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15 October 2014
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Woe Betide Us If We Were Late!

by BBC Southern Counties Radio

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Archive List > Childhood and Evacuation

Contributed by 
BBC Southern Counties Radio
People in story: 
Marjorie Wraight (nee Beresford), Ivy, Ron and Frank Beresford and Iris
Location of story: 
Mitcham
Background to story: 
Civilian
Article ID: 
A4550591
Contributed on: 
26 July 2005

This story was submitted to the People’s War site by Lesley Wyatt from Dorking Library and has been added to the website on behalf of Marjorie Wraight with her permission and she fully understand the site’s terms and conditions.

I didn’t go to just one school during the war in fact I went to three. I had to move right away to High Wycombe as an evacuee; I don’t remember too much about my school there only that I had great fun playing with my cousins.

I came home in February 1940, I can remember this quite clearly, as I was to be my sister Ivy’s bridesmaid, and her wedding was taking place at St Barnabus Church, Mitcham. As with all wartime weddings it was a low-key affair with borrowed dresses and the reception being held in our garden.

After the wedding my brother, Ron, and I persuaded our parents to let us stay at home therefore I resumed my schooling at Gorringe Park Junior School.

From there, at the age of 11, I moved to Links Central School where most of my school memories belong. Due to the frequent air raids we spent most of our time down in the basement as this was the safest part of the building. Lessons were interrupted and I recall performing plays and concerts to while away the time, and distract the children from the bombing overhead.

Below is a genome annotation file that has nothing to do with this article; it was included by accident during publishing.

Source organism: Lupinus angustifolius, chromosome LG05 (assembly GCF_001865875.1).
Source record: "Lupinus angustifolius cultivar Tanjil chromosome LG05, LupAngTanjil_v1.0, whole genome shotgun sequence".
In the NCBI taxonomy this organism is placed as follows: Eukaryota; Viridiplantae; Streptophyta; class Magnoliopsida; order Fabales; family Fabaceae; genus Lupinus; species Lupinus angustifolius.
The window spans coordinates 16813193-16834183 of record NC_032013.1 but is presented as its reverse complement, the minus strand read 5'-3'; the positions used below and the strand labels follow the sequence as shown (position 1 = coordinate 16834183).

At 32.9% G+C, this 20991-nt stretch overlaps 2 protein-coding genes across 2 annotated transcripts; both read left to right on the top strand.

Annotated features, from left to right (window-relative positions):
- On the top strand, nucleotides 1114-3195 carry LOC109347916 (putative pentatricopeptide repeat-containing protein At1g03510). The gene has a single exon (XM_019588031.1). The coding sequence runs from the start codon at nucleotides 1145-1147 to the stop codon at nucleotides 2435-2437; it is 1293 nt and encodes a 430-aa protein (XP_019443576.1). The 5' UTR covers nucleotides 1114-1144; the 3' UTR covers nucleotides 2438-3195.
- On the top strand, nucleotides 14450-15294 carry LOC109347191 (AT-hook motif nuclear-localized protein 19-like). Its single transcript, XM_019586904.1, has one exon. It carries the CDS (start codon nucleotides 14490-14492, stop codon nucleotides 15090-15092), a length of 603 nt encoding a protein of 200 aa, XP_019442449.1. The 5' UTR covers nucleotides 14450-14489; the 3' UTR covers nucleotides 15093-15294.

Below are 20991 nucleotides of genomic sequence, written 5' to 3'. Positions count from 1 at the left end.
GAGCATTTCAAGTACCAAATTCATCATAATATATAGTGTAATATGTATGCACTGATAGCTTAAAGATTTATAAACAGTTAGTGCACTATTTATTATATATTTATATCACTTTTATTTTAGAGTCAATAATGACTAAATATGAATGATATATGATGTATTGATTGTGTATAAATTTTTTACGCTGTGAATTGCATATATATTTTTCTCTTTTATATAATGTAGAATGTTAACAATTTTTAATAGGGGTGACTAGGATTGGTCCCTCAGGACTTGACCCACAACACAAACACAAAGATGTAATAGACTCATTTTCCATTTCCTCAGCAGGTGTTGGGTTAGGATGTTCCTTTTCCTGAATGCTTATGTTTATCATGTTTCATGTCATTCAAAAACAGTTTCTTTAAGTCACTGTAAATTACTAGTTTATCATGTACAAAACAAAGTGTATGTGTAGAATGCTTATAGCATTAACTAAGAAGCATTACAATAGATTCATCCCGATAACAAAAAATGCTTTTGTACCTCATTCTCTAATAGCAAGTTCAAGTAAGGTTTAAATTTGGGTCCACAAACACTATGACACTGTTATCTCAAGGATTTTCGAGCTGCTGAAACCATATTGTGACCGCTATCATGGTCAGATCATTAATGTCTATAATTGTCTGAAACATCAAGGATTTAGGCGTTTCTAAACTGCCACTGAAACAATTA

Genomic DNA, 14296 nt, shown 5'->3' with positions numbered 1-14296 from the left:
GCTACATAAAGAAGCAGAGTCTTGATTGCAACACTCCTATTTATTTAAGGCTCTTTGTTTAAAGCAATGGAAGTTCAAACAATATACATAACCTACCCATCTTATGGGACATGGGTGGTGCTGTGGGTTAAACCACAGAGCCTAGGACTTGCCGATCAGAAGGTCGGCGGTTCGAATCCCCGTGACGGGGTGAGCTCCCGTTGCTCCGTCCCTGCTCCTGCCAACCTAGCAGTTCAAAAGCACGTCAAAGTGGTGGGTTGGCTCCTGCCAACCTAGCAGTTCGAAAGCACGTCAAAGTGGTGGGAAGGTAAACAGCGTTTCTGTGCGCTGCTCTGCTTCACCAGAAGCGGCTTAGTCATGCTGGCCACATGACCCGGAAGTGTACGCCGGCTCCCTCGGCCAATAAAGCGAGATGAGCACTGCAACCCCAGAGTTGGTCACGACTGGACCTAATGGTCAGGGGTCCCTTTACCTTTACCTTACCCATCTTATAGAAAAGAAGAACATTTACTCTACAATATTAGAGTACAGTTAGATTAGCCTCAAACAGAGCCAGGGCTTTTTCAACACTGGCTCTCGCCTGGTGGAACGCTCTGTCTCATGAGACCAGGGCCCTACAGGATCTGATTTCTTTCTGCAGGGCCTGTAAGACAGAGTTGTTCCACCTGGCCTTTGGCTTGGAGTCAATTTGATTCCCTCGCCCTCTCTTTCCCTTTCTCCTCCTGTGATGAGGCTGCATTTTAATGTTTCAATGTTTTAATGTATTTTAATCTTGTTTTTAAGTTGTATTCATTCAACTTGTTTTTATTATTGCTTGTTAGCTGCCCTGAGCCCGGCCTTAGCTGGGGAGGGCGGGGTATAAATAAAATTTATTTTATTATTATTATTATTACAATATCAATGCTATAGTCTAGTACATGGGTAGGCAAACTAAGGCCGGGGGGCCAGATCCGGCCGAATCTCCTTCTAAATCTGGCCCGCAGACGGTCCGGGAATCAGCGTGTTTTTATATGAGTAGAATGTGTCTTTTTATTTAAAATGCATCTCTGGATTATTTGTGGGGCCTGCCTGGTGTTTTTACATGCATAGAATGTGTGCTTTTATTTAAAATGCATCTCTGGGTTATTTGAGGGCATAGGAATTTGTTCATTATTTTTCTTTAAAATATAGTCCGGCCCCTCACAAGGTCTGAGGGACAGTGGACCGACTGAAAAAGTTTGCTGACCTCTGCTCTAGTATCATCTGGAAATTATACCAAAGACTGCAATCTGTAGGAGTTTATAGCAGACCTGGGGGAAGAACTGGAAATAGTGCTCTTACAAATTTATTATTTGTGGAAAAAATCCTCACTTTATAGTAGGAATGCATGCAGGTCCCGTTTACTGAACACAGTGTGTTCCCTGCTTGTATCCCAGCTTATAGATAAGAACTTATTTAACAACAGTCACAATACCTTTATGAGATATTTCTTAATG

My teacher gave me the job of selling the National Saving Stamps to fellow pupils. I was given a special desk for this purpose, the children used to buy saving stamps and collect them in little books once the books were full the children were awarded a National Savings Certificate. The money went off to help the war effort. Children were invited to enter poster competitions to advertise the National Saving Stamps. I recall my poster featured airplanes and pilots due to the fact my brother, Frank, was in the Air force. This took place all over the UK not only in schools.

Despite all the interruptions I remember being particularly pleased with myself for coming top in English in my last ever school exam (don’t ask me about maths).
I left school at 14 along with many others; this was the school leaving age then.
I would have liked to have trained in dressmaking but my Mum found me job!

I started as a junior at Pratts in Streatham, part of the Bon-Marche group, ten shillings a week less five shillings for lunch, Mum took half of this leaving me with 2/6p a week pocket money. I travelled to work on the tram even through air raids, if the siren sounded we had to get off the tram and run for cover in the nearest shelter. I distinctly remember during lunchtime when I was out with my friend Iris a German plane swooping down the high road machine-gunning the whole area. I was absolutely terrified; somebody pushed us into a doorway and we landed face down on the floor. No siren had sounded and therefore we assumed the plane had flown under the radar. Luckily nobody was injured as far as I can remember.

The highlight of my week was going dancing at the Locarno Ballroom, Streatham. My friend and I used to tell the doorman we were 18 in fact we were only 15! We used to waltz to the Victor Sylvester Band until the yanks arrived bringing rock and roll and the jive with them which we enjoyed. In those days we used to go home as soon as the dance finished with mother waiting on the doorstep - no later that 11.30pm.
Woe betide us if we were late!

I hope the few events I have written about will give you an idea of what it was like to be a youngster in war time London.

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